How do you rise? You work very hard and you get yourself noticed. Science has an account of doing that by Eleftherios P. Diamandis.
Here’s how it worked for me. I arrived at the University of Toronto in 1982 as a postdoctoral diploma candidate in clinical biochemistry. Coming from a rather poor country—Greece—was a disadvantage, so I did all I could to adapt to the new environment, fill in my knowledge gaps, and make a good impression with hard work and dedication. When I finished the diploma training in 1984, the chair of the department showed interest in finding a job for me. But I had to go back to Greece first to complete my medical degree. I finished it in 1986.
He went back to Toronto. He got a job at a biotech company, which wasn’t what he most wanted but he gave it his all.
The job was good and challenging, but it was not what I was aiming for in the long term. Meanwhile, a new chair had taken over in the department, and I set out to persuade him to hire me as an academic clinician-scientist.
I worked 16 to 17 hours a day, not just to make progress on the technology but also to publish our results in high-impact journals. How did I manage it? My wife—also a Ph.D. scientist—worked far less than I did; she took on the bulk of the domestic responsibilities. Our children spent many Saturdays and some Sundays playing in the company lobby. We made lunch in the break room microwave.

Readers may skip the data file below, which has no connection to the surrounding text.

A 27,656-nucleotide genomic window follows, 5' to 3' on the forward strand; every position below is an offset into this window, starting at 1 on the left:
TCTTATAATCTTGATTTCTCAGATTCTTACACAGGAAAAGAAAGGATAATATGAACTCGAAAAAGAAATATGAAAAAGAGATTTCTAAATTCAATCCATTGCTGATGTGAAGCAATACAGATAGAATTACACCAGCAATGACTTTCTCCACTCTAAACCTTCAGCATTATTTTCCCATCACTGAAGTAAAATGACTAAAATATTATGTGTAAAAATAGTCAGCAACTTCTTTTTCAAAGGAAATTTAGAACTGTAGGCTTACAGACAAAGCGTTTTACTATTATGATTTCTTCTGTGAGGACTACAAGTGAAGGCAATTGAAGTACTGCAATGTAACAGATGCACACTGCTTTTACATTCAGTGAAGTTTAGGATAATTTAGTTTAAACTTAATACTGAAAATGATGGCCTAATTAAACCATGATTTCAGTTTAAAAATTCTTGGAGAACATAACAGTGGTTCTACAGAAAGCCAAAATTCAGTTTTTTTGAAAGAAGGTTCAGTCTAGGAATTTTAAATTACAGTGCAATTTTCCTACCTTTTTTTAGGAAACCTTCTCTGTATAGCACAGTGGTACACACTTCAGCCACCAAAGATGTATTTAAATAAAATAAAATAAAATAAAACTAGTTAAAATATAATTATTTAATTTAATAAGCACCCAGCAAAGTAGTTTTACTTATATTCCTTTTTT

My colleagues and I managed to publish numerous papers, and I was invited repeatedly to present at national and international conferences. I was able to demonstrate, in the department’s annual report, scientific productivity comparable in quantity and quality to the full-time academics in the department. I made sure these activities were noticed.
Did you see it? It went by quickly. His wife worked far less than he did and took on the bulk of the domestic responsibilities.
Remember Agata Hop’s cartoon?
H/t Jen Phillips